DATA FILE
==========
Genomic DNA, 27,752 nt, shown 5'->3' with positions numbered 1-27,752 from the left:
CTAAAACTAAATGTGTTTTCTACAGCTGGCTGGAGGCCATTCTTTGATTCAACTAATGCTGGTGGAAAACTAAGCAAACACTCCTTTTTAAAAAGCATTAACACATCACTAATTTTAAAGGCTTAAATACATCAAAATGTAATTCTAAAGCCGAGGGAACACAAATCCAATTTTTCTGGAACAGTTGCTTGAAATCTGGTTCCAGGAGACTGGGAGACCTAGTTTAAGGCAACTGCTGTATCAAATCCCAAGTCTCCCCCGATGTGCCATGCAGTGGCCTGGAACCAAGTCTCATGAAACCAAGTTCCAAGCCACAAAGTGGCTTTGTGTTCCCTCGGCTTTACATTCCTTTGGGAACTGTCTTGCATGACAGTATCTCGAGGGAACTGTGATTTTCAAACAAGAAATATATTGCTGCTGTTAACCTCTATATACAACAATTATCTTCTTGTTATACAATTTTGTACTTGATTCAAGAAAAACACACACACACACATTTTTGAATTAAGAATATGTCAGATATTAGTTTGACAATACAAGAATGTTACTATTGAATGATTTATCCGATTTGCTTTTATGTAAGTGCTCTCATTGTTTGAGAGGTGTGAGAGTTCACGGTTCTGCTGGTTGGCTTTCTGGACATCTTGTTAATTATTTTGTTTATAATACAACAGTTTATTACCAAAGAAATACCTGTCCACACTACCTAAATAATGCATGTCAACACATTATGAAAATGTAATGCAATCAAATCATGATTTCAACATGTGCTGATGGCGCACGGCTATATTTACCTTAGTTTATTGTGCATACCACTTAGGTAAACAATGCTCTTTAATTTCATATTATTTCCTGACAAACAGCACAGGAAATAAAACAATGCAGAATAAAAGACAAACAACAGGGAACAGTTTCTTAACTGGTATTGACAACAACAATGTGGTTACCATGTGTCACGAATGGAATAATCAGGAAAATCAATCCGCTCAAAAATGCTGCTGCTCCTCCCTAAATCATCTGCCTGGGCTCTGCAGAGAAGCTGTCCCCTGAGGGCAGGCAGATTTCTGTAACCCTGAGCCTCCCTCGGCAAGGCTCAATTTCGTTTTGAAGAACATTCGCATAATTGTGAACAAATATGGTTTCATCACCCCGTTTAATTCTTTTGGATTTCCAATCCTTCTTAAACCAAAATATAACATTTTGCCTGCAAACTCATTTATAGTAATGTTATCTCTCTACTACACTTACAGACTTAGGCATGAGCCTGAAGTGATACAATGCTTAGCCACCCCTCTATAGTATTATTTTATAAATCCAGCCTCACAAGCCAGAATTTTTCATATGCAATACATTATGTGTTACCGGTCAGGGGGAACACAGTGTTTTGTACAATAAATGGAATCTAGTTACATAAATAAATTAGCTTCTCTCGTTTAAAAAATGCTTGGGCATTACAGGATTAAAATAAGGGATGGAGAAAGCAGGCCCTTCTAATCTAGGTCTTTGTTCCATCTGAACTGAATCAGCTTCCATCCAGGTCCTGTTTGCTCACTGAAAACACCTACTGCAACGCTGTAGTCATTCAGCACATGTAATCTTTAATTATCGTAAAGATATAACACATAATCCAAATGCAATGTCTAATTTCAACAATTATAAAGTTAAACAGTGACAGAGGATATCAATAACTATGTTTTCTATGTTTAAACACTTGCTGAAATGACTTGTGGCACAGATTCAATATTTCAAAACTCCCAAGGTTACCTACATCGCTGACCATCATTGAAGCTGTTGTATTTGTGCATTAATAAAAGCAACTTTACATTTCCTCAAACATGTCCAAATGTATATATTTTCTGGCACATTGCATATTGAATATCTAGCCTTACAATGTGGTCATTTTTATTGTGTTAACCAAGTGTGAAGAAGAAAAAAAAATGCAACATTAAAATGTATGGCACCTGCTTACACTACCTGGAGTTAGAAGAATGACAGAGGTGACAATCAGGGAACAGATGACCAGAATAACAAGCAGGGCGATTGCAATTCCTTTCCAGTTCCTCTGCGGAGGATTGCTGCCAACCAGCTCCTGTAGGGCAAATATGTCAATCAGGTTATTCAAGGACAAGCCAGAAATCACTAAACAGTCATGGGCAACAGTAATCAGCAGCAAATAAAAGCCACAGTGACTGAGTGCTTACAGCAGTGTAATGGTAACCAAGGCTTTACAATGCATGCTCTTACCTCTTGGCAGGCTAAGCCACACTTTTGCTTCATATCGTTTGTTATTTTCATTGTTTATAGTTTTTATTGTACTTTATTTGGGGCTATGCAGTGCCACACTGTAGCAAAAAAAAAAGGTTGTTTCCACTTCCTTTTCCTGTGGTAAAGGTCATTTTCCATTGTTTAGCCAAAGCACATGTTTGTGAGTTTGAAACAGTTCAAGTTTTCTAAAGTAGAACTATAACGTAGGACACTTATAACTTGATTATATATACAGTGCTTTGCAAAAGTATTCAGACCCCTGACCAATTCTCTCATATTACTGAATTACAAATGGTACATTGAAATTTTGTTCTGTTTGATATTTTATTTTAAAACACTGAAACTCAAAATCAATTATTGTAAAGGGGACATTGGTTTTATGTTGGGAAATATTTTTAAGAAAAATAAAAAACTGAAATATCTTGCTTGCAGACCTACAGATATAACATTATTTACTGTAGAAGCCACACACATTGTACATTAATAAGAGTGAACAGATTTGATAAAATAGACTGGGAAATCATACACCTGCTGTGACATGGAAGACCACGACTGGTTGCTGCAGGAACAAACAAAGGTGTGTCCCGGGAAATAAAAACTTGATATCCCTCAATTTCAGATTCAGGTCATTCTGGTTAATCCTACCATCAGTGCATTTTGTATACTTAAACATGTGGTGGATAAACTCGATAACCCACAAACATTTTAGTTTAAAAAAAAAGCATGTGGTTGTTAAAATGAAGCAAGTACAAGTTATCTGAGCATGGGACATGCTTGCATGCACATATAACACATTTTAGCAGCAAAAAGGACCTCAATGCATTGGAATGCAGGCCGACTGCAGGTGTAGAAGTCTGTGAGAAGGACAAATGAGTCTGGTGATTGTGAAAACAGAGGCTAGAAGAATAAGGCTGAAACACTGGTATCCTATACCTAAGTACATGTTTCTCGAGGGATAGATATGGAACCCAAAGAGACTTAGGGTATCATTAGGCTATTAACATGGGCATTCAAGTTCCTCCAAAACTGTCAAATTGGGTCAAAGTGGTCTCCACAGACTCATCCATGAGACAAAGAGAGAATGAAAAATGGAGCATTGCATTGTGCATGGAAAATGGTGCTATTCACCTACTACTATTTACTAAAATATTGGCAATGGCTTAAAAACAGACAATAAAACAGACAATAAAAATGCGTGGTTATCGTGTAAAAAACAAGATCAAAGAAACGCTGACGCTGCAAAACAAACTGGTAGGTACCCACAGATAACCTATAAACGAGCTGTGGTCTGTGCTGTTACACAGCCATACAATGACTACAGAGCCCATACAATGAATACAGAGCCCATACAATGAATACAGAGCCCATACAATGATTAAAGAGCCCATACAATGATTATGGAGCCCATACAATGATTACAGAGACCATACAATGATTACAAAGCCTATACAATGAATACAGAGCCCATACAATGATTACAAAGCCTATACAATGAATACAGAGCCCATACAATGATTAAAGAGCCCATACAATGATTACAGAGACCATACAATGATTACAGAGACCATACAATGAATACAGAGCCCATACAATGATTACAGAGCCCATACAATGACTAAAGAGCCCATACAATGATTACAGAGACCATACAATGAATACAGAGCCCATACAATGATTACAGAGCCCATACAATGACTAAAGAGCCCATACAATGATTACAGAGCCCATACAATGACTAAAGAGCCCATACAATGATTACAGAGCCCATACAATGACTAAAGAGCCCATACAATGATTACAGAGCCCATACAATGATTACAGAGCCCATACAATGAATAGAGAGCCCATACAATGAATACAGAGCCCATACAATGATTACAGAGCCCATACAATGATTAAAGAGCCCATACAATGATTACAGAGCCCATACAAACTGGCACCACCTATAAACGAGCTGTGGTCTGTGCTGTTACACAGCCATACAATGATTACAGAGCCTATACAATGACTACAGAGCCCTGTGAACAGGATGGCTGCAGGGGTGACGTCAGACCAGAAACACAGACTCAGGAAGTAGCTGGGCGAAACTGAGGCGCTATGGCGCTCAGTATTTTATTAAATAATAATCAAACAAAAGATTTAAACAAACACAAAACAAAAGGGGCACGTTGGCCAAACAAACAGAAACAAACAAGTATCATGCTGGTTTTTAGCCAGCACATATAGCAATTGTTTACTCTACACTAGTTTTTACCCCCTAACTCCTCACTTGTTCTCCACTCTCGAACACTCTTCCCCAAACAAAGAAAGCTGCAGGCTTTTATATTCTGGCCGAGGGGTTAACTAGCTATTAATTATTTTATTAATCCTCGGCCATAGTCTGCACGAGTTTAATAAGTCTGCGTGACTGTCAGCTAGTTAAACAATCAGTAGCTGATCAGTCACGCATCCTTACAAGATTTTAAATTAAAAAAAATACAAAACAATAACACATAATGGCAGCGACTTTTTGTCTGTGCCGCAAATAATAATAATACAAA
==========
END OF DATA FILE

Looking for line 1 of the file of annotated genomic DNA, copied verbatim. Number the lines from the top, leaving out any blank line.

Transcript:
Genomic DNA, 27,752 nt, shown 5'->3' with positions numbered 1-27,752 from the left: